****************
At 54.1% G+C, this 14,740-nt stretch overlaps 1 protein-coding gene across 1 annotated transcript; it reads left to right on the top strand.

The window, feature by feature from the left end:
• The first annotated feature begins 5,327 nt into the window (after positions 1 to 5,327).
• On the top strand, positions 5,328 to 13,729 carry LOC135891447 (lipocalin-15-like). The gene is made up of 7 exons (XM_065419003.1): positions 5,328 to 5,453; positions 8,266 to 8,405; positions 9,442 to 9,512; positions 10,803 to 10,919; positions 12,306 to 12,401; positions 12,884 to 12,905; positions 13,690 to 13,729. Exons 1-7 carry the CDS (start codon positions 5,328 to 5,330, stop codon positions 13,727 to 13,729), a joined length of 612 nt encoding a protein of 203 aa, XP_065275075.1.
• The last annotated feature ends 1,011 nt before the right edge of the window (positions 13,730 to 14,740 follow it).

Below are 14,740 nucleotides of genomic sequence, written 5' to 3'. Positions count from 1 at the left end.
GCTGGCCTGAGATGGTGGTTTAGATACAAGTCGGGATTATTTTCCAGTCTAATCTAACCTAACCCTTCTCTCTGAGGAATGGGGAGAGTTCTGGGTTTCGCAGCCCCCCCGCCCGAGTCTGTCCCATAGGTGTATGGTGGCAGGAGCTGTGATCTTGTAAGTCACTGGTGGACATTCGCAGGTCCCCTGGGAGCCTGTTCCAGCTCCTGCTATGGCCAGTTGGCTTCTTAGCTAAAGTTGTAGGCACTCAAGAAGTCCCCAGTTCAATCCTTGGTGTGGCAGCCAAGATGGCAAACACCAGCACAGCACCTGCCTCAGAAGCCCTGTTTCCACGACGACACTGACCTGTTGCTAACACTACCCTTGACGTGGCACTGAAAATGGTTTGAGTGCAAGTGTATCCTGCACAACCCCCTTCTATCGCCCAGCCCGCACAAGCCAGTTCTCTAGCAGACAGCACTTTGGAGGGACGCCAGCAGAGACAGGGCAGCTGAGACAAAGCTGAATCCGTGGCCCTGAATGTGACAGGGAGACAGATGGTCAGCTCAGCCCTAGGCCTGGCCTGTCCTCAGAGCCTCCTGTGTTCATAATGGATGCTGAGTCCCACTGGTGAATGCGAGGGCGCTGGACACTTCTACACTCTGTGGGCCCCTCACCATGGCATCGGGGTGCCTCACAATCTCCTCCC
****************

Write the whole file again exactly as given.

At 54.1% G+C, this 14,740-nt stretch overlaps 1 protein-coding gene across 1 annotated transcript; it reads left to right on the top strand.

The window, feature by feature from the left end:
• The first annotated feature begins 5,327 nt into the window (after positions 1 to 5,327).
• On the top strand, positions 5,328 to 13,729 carry LOC135891447 (lipocalin-15-like). The gene is made up of 7 exons (XM_065419003.1): positions 5,328 to 5,453; positions 8,266 to 8,405; positions 9,442 to 9,512; positions 10,803 to 10,919; positions 12,306 to 12,401; positions 12,884 to 12,905; positions 13,690 to 13,729. Exons 1-7 carry the CDS (start codon positions 5,328 to 5,330, stop codon positions 13,727 to 13,729), a joined length of 612 nt encoding a protein of 203 aa, XP_065275075.1.
• The last annotated feature ends 1,011 nt before the right edge of the window (positions 13,730 to 14,740 follow it).

Below are 14,740 nucleotides of genomic sequence, written 5' to 3'. Positions count from 1 at the left end.
GCTGGCCTGAGATGGTGGTTTAGATACAAGTCGGGATTATTTTCCAGTCTAATCTAACCTAACCCTTCTCTCTGAGGAATGGGGAGAGTTCTGGGTTTCGCAGCCCCCCCGCCCGAGTCTGTCCCATAGGTGTATGGTGGCAGGAGCTGTGATCTTGTAAGTCACTGGTGGACATTCGCAGGTCCCCTGGGAGCCTGTTCCAGCTCCTGCTATGGCCAGTTGGCTTCTTAGCTAAAGTTGTAGGCACTCAAGAAGTCCCCAGTTCAATCCTTGGTGTGGCAGCCAAGATGGCAAACACCAGCACAGCACCTGCCTCAGAAGCCCTGTTTCCACGACGACACTGACCTGTTGCTAACACTACCCTTGACGTGGCACTGAAAATGGTTTGAGTGCAAGTGTATCCTGCACAACCCCCTTCTATCGCCCAGCCCGCACAAGCCAGTTCTCTAGCAGACAGCACTTTGGAGGGACGCCAGCAGAGACAGGGCAGCTGAGACAAAGCTGAATCCGTGGCCCTGAATGTGACAGGGAGACAGATGGTCAGCTCAGCCCTAGGCCTGGCCTGTCCTCAGAGCCTCCTGTGTTCATAATGGATGCTGAGTCCCACTGGTGAATGCGAGGGCGCTGGACACTTCTACACTCTGTGGGCCCCTCACCATGGCATCGGGGTGCCTCACAATCTCCTCCC